Formerly the site of an annual plein-air art show (run by Bold Tendencies), and home to the enduring top-floor bar sensation Frank’s Cafe (with its incomparable backdrop of the City horizon), this heretofore mostly disused car park just behind the Peckhamplex cinema is now, officially, ongoing affordable residence for business start-ups in the creative fields (fashion, design, music, film, all arts mediums, offering such facilities as dark rooms and sound rehearsal units), as well as social gathering spot for food and drinks. Five floors are designated studios and offices; the top two floors have been leased to street food vendors and one full-service restaurant (along with a spa-like yoga workspace and salon, with other businesses forthcoming). The accommodations are spacious, seating is casual (picnic tables and artfully arranged wooden bench constructions), and the bar area is rife with greenery, warm bare bulbs, accented with funky tropical print wallpaper and a mirrorball, trendy credentials all in place. The organisers are planning for a full calendar of events, including talks, forums, exhibitions, dj sets, all with an eye towards the local community, working with charities and community social support networks. Already one ramp space is generously given over to a graphic designer who has papered over the walls with a series of posters in bold typeface, each a slogan in a steadily spiralling story of empowerment and awareness, a declaration of intent.I sampled a good portion of the available brunch dishes at veggie/vegan restaurant Wild Flower, and it was with great palatable joy that I received each explosively piquant bite- the chefs provide some very novel and imaginative combinations of ingredients, a mix of raw and cooked product. A roasted (beautifully charred, in some cases) cauliflower plate with Bramley apple purée and crunchy walnuts and pickled onions was a coalescent marvel of competing flavours, a see-saw of the sweet and tangy; coconut dal was a nice balance of the sweet haze of squash and heat of sambal offset by a creamy-cool smear of yoghurt; and a small bowl of swede fondue, whirled into a paste, with pickled vegetables for dipping, and crusty pretzel rolls to sweep up the final crumbs, properly warmed the senses. There are also traditional egg choices for those who may not want to venture too far afield. The room is warmly lit, offers canteen seating, and there is plenty of natural light from a run of windows on one side of the space, affording a busy, nicely distracting view of the train line and Peckham’s other arts hub, the venerable Bussey building (and now sibling), itself a hive of cultural enterprise and food services. Along with Hackney, Peckham is presently London’s most in-vogue area, the first stop for creative colonisation.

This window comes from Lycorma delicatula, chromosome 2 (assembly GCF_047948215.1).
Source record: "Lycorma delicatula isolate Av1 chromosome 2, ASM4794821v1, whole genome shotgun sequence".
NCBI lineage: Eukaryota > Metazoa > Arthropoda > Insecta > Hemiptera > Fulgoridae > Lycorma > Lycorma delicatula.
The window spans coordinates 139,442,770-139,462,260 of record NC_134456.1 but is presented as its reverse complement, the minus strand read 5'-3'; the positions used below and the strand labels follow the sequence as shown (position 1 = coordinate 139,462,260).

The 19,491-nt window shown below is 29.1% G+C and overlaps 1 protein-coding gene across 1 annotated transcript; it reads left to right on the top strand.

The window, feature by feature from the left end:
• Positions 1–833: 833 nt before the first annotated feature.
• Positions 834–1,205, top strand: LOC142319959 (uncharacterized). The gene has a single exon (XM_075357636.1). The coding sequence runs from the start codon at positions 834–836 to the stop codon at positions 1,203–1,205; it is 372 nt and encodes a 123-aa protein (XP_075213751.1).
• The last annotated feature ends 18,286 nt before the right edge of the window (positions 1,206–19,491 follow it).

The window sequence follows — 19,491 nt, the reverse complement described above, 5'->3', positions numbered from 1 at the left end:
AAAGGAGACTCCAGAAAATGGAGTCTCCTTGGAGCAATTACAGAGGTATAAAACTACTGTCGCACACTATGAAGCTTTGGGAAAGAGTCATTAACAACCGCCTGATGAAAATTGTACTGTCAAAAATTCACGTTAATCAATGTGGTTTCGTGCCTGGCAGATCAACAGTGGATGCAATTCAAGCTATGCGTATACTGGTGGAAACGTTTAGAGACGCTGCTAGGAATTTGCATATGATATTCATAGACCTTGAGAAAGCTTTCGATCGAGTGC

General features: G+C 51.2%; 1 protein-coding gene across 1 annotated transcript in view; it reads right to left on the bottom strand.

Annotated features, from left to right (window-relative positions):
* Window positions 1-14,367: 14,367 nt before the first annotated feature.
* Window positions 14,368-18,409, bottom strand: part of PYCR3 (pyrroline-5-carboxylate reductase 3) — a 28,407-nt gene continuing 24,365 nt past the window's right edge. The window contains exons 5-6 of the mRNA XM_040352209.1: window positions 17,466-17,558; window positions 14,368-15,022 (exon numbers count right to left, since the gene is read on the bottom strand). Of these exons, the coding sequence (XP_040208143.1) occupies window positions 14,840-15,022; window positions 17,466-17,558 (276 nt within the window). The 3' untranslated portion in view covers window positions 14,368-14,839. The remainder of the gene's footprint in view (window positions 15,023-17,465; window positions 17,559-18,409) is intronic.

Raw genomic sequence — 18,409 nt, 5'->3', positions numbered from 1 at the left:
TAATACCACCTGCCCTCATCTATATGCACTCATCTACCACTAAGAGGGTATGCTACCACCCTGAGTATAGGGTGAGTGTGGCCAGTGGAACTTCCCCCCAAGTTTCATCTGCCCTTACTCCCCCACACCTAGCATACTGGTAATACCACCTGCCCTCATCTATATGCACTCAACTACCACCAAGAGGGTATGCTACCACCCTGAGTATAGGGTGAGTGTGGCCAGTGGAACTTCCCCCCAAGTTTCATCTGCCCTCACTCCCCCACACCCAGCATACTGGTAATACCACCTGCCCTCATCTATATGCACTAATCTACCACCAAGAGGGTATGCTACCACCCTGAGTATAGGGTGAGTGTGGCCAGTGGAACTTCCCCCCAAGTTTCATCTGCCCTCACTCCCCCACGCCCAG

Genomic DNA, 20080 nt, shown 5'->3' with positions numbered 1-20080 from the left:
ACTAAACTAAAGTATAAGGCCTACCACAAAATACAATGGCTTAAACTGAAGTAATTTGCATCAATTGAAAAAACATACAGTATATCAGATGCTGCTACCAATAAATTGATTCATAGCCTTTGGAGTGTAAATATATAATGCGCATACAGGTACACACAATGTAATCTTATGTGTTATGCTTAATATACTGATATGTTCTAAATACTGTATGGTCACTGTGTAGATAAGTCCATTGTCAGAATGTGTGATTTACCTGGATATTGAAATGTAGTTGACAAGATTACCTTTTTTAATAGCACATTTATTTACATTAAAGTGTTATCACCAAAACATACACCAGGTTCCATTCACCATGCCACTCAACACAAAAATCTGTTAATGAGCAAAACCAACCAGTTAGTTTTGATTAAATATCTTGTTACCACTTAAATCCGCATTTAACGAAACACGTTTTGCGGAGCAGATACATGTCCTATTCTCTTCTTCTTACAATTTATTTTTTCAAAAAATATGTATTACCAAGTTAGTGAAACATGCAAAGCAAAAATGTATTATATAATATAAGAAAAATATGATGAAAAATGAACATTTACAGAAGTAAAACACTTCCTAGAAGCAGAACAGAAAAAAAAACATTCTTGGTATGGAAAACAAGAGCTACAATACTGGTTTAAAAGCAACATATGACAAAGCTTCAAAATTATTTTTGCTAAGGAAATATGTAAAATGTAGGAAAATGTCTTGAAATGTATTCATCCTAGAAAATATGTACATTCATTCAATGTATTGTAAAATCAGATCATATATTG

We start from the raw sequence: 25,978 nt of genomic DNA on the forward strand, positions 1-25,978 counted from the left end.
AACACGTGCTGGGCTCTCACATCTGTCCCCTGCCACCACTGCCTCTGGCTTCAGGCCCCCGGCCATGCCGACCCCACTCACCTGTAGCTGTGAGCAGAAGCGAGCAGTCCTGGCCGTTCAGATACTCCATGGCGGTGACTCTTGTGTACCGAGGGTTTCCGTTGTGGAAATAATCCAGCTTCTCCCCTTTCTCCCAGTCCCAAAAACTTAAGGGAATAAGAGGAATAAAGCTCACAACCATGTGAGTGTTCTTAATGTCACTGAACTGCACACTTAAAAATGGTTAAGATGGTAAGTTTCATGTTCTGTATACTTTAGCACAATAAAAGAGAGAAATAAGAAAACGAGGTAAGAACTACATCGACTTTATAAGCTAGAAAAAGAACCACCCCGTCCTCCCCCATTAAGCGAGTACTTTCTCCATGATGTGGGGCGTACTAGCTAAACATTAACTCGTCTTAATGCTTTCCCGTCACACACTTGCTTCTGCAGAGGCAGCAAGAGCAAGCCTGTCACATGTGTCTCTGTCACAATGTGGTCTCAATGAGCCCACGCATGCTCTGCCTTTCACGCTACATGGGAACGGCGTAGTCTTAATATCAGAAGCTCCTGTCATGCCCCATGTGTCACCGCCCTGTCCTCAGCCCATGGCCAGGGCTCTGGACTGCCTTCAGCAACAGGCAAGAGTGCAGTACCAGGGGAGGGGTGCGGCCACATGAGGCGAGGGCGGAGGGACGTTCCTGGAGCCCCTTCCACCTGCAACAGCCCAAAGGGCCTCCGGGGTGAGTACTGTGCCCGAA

Visit my Instagram feed for a video walk down the multi-coloured stairwell!